When the world turns its collective attention to Athens, Greece, and the start of the 28th Olympiad Aug. 13, it will be able to do so thanks to the herculean IT effort of the Athens Olympic Committee and its sponsors.
One pillar of that effort is, and has been for the past 40 years, Xerox Corp., in Stamford, Conn. As with past Olympics, Xerox has spent the last several years preparing. But rather than orchestrate large-system deployments as it has before, this time Xerox has been designing and implementing a massive data-capturing and imaging-systems network, as well as an IT nerve center from which to monitor, configure and manage the infrastructure.
For Vince Schaffer, Xeroxs director of worldwide Olympic operations for the past decade, the Olympic commitment is an exercise in global enterprise planning and deployment, involving everything from assessment and early planning to procurement and deployment—and a lot more in between.
For Xerox, as well as the other technology sponsors, however, the enterprise is transient. “Yeah, we build this Fortune 500 company and then close it down six months after the games,” Schaffer said with a laugh in an interview recently from his office in Athens.
But, as it is with the 10,000-plus athletes getting ready to compete in Greece, the name of the game for Xerox is preparation. The company, like other sponsors, not only spends several years mapping out plans, it also has a battery of preliminary challenges to overcome as well before it medals.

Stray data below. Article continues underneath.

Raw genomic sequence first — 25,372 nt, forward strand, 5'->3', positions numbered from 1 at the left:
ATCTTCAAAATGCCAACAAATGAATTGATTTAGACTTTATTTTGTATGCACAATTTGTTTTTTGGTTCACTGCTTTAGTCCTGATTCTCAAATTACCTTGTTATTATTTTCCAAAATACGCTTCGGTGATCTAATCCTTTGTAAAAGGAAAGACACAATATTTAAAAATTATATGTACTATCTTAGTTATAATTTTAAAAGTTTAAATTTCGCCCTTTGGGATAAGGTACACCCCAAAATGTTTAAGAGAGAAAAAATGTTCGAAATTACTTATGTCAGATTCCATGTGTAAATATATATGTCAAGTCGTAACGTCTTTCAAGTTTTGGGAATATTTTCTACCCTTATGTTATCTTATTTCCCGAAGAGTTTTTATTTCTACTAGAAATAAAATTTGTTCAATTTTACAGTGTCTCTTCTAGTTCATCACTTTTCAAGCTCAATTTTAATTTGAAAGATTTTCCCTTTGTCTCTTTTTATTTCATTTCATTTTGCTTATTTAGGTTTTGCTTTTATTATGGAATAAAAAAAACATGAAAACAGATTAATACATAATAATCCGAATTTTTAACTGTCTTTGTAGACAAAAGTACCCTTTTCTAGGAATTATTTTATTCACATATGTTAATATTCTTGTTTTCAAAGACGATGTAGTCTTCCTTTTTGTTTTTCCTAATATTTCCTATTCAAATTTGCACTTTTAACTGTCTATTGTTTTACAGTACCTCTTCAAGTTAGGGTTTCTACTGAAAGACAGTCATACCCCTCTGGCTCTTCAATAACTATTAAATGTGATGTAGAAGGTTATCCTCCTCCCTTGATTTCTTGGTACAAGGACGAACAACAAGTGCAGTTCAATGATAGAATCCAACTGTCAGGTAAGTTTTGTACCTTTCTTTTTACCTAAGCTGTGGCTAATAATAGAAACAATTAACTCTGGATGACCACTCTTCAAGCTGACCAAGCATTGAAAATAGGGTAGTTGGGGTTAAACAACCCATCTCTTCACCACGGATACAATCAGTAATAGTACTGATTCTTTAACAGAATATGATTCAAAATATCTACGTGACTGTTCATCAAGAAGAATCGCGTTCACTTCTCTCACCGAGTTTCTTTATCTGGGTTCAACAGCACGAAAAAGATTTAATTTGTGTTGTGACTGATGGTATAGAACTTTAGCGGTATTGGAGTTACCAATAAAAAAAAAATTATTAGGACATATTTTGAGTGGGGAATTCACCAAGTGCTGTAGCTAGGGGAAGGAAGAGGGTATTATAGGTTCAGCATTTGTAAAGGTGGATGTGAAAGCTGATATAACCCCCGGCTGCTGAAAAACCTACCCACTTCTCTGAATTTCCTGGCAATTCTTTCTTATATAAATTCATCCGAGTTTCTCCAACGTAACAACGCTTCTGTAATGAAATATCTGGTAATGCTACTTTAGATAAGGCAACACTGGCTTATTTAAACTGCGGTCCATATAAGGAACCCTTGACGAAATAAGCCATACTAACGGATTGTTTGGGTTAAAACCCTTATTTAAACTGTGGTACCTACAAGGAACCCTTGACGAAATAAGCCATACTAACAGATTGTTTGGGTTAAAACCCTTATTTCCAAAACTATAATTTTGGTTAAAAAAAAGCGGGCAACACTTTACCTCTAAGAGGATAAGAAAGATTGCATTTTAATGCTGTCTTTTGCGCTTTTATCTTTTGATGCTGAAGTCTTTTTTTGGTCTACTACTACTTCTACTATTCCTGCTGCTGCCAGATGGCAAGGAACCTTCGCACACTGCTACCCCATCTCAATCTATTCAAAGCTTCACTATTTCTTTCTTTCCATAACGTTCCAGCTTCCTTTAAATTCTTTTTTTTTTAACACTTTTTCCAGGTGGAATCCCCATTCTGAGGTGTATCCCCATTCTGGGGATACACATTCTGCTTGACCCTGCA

“When I first started doing the [Olympics], I thought Id just go and cover the games,” Schaffer said. “But before you get to the games, you have to host every event prior to the games.”
Thats because the Olympic Committee requires technology providers to test their prospective solutions in a live and similar setting prior to the games. In Xeroxs case, the company evaluated its solutions in more than 40 test events, genuine world-class athletic competitions, to ensure the quality of its systems under pressure.
As for the tale of the tape, Xerox is deploying some 6,000 printers, copiers and multifunction printer machines (2,000 more devices than was called for in the Summer Games in Sydney, Australia, in 2000). Most of those devices, however, are the companys WorkCentre Pro 35 and 55 models.
The key function of the Xerox infrastructure is without question the key to the Olympics: tabulating the results of the 37 games and then, almost instantaneously, moving that data from the 140 venues to the press center, which, said Schaffer, resembles a “printer farm.”
To help manage this farm, as well as the printers and devices at the rest of the venues, Xerox turned to its CentreWare Web-based printer networking software and a network it dubbed the Games Management System. With CentreWare, Xerox can not only monitor the status of all 6,000 devices but also manage and configure them from a central location, saving the company time and resources.
“Its an elixir that saved us a lot of staffing issues,” said Schaffer. “In the past, weve had to load the drivers on each individual machine thats connected to the printers.”
For that central location, Xerox constructed the Technology Operations Centre, a war room of sorts, equipped with large plasma screens and set behind glass walls.
If you think thats a lot of work just for printing, youre right. Xerox estimates its machines will pump out 120 to 140 million pages during the 17-day Olympiad.
But when the torch is extinguished, Xerox wont hit the showers. The company will begin almost immediately retrofitting the operation for the 2004 Paralympic Games, also in Athens, beginning Sept. 9.
Ironically, after all the time and preparation Xerox has put into both games, the thing that keeps Schaffer up at night is rather simple. “The biggest issue now is if the PC isnt turned on,” he said.
But Schaffer has that covered, too. One job of a team of 230 Xerox engineers roaming the grounds will be to check PC on/off switches.